As illustrated in FIG. 5B, the vertical drive surfaces 66 of drive washer 78 preferably are formed on a downwardly projecting portion of the drive washer 78. Similarly, ramped surfaces 84 are formed on a downwardly projecting portion of drive washer 78.
In another embodiment, illustrated in FIGS. 7 through 10B, the invention comprises a drill assembly 86, at least the drill body of which is reusable. Drill assembly 86 comprises a drill head 88, at a distal portion thereof, having a primary drill member 14 and a secondary drill member 16. The proximal end of the drill assembly comprises a drill body 90. As noted, drill assembly 86 is capable of reuse, but in a preferred embodiment the drill head 88 is disposable while only the drill body 90 is reusable.
The drill head 88 used with the embodiment of this invention may be similar or identical to that described above with respect to the disposable embodiment. Accordingly, reference numerals used in FIGS. 7 through 9, and in the description below, correspond to like reference numerals used to identify various portions of the drill head 12 discussed above.
The reusable drill body 88 comprises a drill housing 96 having a cylindrical socket 98 disposed therein. A proximal portion of drill body 88 includes a Hudson end 91 or similar device for engaging a drill chuck (not shown). Drill body 88 also includes an elongate member 93 integral with and distal to end 91. The distal end 95 of member 93 preferably forms the base of socket 98. The socket 98 is defined by an inner sleeve 100, disposed on member 93, and is adapted to receive the elongate stems 28, 36 of drill head 88. A retractable outer sleeve 102 is disposed over the inner sleeve 100. Preferably, the outer sleeve 102 is biased to a non-retracted position, as shown in FIG. 7, by spring 108, or by a similar biasing device that engages a shoulder 110 on an interior portion of outer sleeve 102. Inner sleeve 100 includes an engagement bearing 104 that protrudes through an aperture 106, preferably located toward the distal end of the socket 98. The engagement bearing 104 is disposed within the inner sleeve 102 such that it is capable of radial displacement. Thus, when the outer sleeve is in the non-retracted position, as in FIG. 7, bearing 104 is forced into an interior portion of the socket 98. When outer sleeve 102 is fully retracted, as shown in FIG. 8, bearing 104 is free to move outwardly so that it does not occupy any portion of the interior of socket 98. Preferably, a distal end 33 of outer sleeve 102 has an annular groove 38 that is engaged by bearing 104 when it is forced into the interior of socket 98 by the force of outer sleeve 102. Bearing 104 has a diameter of about 1.5 mm to 4.7 mm.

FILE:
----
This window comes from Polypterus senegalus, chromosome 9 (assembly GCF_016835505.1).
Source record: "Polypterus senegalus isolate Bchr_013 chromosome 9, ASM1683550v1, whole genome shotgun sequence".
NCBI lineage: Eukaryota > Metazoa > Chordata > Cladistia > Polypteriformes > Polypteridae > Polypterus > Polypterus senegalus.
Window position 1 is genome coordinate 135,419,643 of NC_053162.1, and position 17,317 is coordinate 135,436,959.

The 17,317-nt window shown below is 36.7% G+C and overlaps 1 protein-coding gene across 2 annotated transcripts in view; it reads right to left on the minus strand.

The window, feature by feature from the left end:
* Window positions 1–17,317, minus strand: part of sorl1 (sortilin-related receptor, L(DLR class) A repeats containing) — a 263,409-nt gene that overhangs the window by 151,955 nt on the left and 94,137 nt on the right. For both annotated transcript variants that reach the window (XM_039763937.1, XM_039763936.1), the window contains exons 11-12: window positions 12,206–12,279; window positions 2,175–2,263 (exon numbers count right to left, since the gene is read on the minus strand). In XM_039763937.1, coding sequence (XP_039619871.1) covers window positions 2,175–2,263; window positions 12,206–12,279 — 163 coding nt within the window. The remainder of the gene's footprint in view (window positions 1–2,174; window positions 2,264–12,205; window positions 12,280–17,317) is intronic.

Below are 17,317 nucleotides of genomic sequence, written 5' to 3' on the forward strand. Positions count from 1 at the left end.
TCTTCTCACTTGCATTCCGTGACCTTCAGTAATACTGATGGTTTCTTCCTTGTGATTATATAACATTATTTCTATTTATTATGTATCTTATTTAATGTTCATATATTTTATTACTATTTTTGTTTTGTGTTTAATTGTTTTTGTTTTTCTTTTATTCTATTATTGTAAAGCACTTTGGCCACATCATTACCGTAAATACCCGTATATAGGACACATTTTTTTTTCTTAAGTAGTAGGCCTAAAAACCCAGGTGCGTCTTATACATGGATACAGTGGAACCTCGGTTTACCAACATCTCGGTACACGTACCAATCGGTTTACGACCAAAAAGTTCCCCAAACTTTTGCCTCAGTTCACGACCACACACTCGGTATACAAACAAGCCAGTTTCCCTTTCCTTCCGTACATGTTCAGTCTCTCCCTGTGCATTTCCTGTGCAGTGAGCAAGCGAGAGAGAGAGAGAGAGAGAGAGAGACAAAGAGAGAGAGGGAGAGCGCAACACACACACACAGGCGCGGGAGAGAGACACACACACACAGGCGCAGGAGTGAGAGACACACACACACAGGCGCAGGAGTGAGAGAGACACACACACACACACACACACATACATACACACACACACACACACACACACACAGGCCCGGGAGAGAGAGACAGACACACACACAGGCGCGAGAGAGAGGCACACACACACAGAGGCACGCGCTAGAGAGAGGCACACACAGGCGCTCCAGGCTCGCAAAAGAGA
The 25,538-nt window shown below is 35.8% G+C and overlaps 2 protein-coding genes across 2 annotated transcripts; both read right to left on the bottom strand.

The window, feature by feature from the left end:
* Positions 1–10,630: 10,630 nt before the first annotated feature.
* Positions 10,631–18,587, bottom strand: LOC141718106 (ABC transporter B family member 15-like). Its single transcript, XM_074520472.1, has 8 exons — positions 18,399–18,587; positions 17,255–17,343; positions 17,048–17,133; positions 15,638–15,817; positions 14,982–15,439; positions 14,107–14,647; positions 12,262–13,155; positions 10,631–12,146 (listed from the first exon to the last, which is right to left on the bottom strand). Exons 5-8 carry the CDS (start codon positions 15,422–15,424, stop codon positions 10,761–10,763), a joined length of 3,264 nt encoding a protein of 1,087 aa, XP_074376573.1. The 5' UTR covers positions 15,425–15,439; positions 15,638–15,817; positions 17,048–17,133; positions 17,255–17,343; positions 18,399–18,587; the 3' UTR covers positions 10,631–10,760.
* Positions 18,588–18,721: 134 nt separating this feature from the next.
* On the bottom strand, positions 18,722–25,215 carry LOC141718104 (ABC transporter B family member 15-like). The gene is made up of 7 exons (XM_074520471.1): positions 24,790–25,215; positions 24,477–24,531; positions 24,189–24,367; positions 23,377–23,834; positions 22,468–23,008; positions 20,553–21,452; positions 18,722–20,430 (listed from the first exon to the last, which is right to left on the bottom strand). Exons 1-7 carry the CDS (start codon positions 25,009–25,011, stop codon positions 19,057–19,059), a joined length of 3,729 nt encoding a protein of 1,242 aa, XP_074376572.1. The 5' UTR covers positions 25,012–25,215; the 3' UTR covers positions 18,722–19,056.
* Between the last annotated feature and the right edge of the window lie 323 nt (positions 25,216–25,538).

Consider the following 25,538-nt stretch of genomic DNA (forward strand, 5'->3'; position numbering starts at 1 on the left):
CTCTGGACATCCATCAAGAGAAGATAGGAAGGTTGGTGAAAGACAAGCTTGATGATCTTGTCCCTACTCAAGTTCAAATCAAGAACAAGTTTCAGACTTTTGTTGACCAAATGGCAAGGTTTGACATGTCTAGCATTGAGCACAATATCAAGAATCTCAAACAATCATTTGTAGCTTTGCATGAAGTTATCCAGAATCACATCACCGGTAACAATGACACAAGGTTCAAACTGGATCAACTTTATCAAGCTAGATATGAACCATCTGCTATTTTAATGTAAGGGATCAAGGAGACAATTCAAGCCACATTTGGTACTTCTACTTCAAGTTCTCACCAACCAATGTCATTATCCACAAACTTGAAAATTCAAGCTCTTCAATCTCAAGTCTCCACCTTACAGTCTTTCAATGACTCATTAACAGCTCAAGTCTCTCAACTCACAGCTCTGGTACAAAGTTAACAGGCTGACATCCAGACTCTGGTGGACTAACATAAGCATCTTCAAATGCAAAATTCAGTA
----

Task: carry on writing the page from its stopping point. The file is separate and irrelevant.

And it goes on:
The proximal end of drill head 12 comprises the stems 28, 36 of the primary and secondary drill members 14, 16. The diameter of socket 98 preferably is slightly greater than the diameter of stem 36, thus allowing stem 36 to be disposed within socket 98 in a light press fit that enables rotation of drill head 12 independent of drill body 90 and a driver mechanism disposed therein.
As shown in FIG. 8, the outer sleeve 102 is fully retracted, enabling bearing 104 to be displaced from the interior of socket 98. This enables stems 28, 36 of drill head 12 to be inserted into socket 98. Once the outer sleeve 102 is allowed to return to its natural, forward position bearing 104 is forced into the interior of socket 98 and engages annular groove 38 on stem 36 to secure the drill head 88 to the drill body 90.
The reusable drill assembly 86 includes a clutch mechanism 116 disposed within drill body 90 to facilitate rotation of the drill head 12 only when the primary drill member 14 is subjected to a sufficient axial load. Preferably, the clutch mechanism 116 facilitates only clockwise rotation of the drill head 12. The clutch mechanism used with reusable drill assembly 86 may be similar or identical to that described above with respect to the disposable drill assembly 10. In a preferred embodiment, however, the clutch mechanism 116 is somewhat different in construction in that a driver 124 and its drive surfaces 126 are integral with a bottom portion 118 of socket 98, formed by distal end 95 of member 93. This construction feature may provide a more durable drill body having a longer useful life.
As illustrated in FIGS. 7 through 10B, clutch mechanism 116 includes a spring 120, or similar compression means, that is disposed within a bore 122 formed within member 93. The spring 120 is adapted to apply a force against a plunger device 128 which extends into the socket 98. The plunger 128 can be maintained within the bore 122 by a motion limiting device. In a preferred embodiment, this device is a dowel pin 130 extending radially through elongate member 93 and plunger 128 within radial bore 132 formed in elongate member 93. Preferably, dowel pin 130 has a smaller diameter than the radial bore 132 and a corresponding bore (not shown) formed in plunger 128 such that the plunger 128 has limited axial motion. The spring 120 and plunger 128 combine to bias the stem of primary drill member 92 away from the driver 124 and its associated drive surfaces.